Stone Temple Pilots - Stone Temple Pilots album review

90s alt.rock titans Stone Temple Pilots step into a new era with a new frontman who has big shoes to fill

Stone Temple Pilots - Stone Temple Pilots

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Stone Temple Pilots - Stone Temple Pilots

Stone Temple Pilots - Stone Temple Pilots

1. Middle Of Nowhere
2. Guilty
3. Meadow
4. Just A Little Lie
5. Six Eight
6. Thought She'd Be Mine
7. Roll Me Under
8. Never Enough
9. The Art Of Letting Go
10. Finest Hour
11. Good Shoes
12. Reds & Blues

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Following the tragic deaths of their original frontman Scott Weiland in 2015 and then his replacement Chester Bennington last year, Stone Temple Pilots heralds another new beginning for the 90s alt.rock stalwarts. Inevitably, of course, all eyes and ears will be on new vocalist Jeff Gutt, who has the task of carrying his predecessors’ legacies forward into the next chapter. 

Luckily, in Gutt, a one-time X Factor contestant and frontman of nu metal band Dry Cell, the band have unearthed a voice that’s spookily similar to Weiland and perfectly capable of hitting the highs and lows of the late frontman’s baritone range.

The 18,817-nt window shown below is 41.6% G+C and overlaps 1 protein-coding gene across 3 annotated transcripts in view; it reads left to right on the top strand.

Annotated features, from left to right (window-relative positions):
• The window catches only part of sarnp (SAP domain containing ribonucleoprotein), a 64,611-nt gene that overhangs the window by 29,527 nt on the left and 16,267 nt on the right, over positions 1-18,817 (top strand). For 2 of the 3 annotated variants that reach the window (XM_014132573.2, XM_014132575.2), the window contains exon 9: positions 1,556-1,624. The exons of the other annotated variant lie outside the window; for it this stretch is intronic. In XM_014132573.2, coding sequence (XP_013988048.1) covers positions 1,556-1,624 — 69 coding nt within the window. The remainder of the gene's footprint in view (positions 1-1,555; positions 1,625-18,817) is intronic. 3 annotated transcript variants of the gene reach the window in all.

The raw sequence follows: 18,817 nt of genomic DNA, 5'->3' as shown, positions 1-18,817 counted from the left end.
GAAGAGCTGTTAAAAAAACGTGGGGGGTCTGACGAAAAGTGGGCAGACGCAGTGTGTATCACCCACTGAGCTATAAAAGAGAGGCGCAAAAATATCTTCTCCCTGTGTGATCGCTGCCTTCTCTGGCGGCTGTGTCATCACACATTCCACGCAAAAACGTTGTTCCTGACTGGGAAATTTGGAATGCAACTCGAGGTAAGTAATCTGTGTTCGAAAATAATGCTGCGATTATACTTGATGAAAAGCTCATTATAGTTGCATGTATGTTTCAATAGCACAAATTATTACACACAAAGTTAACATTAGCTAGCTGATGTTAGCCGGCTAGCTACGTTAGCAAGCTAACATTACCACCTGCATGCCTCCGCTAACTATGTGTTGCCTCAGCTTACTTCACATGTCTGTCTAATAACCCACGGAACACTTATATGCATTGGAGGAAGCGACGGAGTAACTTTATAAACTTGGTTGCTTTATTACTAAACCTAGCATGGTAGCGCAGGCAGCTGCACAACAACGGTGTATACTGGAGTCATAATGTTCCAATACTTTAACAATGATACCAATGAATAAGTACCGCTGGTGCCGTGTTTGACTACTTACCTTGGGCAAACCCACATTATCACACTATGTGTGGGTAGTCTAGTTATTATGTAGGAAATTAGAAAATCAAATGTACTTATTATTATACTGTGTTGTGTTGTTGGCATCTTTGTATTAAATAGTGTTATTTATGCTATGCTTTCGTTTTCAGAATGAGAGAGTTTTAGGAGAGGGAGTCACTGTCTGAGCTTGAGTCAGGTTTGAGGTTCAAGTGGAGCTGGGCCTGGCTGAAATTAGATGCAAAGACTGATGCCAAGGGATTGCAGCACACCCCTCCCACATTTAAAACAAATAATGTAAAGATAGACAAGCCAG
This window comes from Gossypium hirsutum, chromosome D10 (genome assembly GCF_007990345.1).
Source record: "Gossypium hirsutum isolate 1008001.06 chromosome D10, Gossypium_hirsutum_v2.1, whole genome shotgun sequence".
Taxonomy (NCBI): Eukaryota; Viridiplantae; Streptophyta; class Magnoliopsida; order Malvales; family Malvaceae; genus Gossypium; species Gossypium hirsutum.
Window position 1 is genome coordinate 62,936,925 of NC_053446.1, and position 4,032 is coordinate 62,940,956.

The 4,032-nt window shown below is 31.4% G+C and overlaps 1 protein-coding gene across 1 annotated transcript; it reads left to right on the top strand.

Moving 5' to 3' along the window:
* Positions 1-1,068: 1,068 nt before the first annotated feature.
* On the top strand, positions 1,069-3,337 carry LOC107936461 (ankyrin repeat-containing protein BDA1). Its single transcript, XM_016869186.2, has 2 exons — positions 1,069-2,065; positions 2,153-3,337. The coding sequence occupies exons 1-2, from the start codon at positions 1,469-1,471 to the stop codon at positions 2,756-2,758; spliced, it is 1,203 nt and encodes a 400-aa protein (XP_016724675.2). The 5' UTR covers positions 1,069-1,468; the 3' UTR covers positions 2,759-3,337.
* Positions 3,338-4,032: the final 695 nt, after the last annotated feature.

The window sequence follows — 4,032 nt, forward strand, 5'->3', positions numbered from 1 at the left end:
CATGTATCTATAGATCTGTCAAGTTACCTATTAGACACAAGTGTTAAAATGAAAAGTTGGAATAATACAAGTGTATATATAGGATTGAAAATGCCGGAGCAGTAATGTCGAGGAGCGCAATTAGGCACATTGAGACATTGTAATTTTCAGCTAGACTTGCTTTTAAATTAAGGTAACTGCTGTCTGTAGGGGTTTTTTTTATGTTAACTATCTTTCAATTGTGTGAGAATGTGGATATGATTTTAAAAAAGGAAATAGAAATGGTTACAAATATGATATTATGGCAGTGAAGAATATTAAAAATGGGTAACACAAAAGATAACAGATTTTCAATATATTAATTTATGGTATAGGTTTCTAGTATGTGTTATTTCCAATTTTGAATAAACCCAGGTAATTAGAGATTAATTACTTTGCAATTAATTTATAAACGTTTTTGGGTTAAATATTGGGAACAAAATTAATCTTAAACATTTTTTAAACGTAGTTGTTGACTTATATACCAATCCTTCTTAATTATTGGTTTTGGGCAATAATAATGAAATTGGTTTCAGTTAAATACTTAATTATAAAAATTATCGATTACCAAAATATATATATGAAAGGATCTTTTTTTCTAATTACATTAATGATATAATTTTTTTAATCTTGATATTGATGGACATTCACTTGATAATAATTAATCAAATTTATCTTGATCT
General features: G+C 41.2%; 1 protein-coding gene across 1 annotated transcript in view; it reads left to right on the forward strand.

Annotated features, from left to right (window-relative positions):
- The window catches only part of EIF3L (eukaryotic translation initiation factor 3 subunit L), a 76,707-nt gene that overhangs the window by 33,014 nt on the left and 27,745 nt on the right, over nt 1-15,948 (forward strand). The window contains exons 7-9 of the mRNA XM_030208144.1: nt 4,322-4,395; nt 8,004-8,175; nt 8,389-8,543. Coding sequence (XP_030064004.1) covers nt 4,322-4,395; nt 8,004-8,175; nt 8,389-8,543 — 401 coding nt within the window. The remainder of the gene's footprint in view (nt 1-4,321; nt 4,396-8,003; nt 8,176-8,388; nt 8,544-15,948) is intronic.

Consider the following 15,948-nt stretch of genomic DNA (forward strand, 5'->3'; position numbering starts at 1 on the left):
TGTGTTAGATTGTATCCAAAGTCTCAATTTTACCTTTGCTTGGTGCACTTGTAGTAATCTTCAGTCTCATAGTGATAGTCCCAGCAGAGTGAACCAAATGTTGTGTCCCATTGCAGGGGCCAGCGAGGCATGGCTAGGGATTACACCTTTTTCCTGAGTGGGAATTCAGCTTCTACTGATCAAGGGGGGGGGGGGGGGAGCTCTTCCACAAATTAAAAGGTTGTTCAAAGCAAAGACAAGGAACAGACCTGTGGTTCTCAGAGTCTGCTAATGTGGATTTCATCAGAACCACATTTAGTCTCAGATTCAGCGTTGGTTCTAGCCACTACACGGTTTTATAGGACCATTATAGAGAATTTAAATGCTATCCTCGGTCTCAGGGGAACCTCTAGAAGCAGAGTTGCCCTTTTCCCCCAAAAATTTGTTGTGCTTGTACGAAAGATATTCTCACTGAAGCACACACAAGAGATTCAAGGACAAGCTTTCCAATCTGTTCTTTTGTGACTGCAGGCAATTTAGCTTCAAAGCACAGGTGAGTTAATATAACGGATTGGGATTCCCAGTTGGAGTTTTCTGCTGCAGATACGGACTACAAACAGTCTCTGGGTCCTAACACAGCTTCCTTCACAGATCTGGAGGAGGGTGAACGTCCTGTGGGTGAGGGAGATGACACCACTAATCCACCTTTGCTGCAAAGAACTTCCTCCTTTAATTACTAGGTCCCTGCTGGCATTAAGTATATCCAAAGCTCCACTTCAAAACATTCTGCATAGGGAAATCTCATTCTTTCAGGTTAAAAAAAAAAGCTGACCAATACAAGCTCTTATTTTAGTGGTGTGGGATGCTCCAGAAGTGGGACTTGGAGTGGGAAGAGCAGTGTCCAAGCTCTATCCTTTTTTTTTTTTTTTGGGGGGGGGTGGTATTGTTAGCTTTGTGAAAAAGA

Elsewhere, the music impresses too. Middle Of Nowhere and Guilty put a modern twist on the muscular melo-rock and massive hooks of STP’s multi-textured, coming-of-age album Tiny Music… Songs From The Vatican Gift Shop. Meanwhile, Roll Me Over takes its cues from their grunge-indebted debut Core

There are moments on this album when you wish founding members the DeLeo brothers had kept their foot on the gas: Six Eight is particularly bland, and only time will tell if Gutt can bring some of Weiland’s much-missed loose-cannon swagger to the table. But in the meantime this is a promising first step into a new era.

Dannii Leivers

Danniii Leivers writes for Classic Rock, Metal Hammer, Prog, The Guardian, NME, Alternative Press, Rock Sound, The Line Of Best Fit and more. She loves the 90s, and is happy where the sea is bluest.